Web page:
Attorney-General Avichai Mandelblit’s decision to open a police investigation into what is wrongly termed the “submarines affair,” has dragged many in the media to suspect, or even accuse Prime Minister Benjamin Netanyahu of corruption.
But Netanyahu is not a corrupt politician. He does not need to be, with casino tycoon friends such as American Sheldon Adelson and Australian James Packer, who would be more than happy to offer him top jobs with plenty of money if he retired and joined their organizations.
Many things can be said about the prime minister: that he loves the good life of posh hotels, premium whiskey and high quality cigars; that he and his family confuse the private and public spheres; or that he sometimes tries to imitate Louis XIV, the French king who said, “L’etat c’est moi,” I am the state.
For someone so powerful, Netanyahu often feels victimized.
But corrupt he is not.
Yet, this latest saga indicates that he is careless about selecting his confidantes, and may even be blind to seeing when they exploit, manipulate and use state secrets to advance their own interests. Two of them are at the center of the police investigation: his own and his family’s personal attorney David Shimron, and former deputy head of the National Security Council Brig.-Gen. (Res.) Avriel Bar Yosef.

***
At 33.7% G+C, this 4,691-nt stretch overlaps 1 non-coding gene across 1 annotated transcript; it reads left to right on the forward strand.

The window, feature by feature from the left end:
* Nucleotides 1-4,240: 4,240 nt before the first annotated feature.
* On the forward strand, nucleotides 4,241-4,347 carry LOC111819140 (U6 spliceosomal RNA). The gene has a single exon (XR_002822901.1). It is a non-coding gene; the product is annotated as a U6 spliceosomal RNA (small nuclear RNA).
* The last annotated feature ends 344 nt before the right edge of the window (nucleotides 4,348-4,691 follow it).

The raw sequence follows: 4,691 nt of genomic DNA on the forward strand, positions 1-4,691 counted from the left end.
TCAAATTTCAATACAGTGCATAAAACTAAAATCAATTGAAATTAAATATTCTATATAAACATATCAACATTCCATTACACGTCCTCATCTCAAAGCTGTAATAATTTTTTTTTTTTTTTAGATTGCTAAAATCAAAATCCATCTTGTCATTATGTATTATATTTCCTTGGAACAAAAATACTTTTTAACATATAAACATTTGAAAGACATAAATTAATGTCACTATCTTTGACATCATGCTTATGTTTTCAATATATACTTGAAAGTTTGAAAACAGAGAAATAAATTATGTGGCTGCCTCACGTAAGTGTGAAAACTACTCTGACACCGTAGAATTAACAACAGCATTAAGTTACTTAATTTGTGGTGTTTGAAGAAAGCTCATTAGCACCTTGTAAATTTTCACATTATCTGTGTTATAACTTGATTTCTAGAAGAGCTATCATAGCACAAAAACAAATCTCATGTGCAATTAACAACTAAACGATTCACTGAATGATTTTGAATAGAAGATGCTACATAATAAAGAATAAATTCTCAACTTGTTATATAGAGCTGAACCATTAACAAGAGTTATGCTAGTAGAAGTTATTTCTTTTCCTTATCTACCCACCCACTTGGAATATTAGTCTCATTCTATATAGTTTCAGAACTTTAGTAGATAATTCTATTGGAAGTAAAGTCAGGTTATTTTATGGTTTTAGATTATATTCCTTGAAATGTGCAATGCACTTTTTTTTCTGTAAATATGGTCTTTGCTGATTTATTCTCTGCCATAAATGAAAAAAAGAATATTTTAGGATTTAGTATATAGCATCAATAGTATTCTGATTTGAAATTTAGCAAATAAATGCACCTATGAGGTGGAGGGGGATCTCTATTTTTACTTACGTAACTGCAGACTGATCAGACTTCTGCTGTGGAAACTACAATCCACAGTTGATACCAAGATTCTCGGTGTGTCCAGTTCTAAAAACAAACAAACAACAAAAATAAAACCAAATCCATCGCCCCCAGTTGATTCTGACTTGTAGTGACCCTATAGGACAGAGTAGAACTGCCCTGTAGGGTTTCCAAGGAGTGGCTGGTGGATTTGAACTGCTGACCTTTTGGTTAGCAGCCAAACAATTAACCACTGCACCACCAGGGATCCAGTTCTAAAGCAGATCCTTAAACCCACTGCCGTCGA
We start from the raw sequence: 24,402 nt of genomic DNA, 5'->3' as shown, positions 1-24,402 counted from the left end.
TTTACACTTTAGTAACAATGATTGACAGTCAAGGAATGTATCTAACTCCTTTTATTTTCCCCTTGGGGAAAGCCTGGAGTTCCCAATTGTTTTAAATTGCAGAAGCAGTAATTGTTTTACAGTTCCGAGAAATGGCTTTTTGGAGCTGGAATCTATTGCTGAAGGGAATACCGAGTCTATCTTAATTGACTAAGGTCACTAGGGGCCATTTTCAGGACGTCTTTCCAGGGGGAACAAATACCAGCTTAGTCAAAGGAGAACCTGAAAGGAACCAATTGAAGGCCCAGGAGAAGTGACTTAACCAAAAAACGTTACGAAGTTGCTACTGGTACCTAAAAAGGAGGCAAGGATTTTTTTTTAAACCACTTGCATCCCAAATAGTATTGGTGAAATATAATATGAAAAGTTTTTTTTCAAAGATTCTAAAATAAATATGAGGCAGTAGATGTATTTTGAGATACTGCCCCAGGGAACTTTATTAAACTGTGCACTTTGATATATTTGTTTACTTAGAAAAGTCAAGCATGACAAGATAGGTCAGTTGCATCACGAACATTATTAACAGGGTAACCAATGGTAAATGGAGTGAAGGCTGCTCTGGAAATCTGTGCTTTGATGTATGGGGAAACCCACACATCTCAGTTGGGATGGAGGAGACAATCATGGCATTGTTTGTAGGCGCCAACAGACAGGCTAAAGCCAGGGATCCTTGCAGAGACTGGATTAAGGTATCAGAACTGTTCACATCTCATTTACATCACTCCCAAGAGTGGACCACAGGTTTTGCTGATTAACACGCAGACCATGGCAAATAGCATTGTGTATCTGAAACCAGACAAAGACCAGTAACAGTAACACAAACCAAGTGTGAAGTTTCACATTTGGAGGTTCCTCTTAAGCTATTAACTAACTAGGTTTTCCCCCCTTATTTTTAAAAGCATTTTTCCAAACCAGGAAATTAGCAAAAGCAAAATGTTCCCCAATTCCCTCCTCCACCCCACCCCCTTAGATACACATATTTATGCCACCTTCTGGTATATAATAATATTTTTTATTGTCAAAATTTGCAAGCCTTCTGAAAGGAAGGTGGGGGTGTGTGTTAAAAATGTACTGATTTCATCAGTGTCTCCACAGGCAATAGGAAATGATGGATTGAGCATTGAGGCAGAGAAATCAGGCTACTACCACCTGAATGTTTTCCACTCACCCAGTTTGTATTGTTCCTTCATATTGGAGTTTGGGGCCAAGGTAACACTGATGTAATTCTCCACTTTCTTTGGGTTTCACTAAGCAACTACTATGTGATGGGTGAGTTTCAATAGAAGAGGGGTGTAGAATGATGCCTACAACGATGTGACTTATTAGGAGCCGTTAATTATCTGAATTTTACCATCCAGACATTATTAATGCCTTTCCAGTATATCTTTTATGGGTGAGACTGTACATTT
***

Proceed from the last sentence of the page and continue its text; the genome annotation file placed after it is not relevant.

There are four parallel and interwoven aspects to what should more accurately be called the “navy affair.” They are: submarines, new corvettes, the maintenance, and the role of agents and middleman.
Israel has a fleet of five operational submarines, all of which were built since the 1990s by German shipyards, with generous subsidies from the German government totaling $1.5 billion, 50% of the cost. The sixth will arrive by 2019. The submarine fleet serves to patrol Israeli territorial waters, gather intelligence and deploy special forces in enemy lands.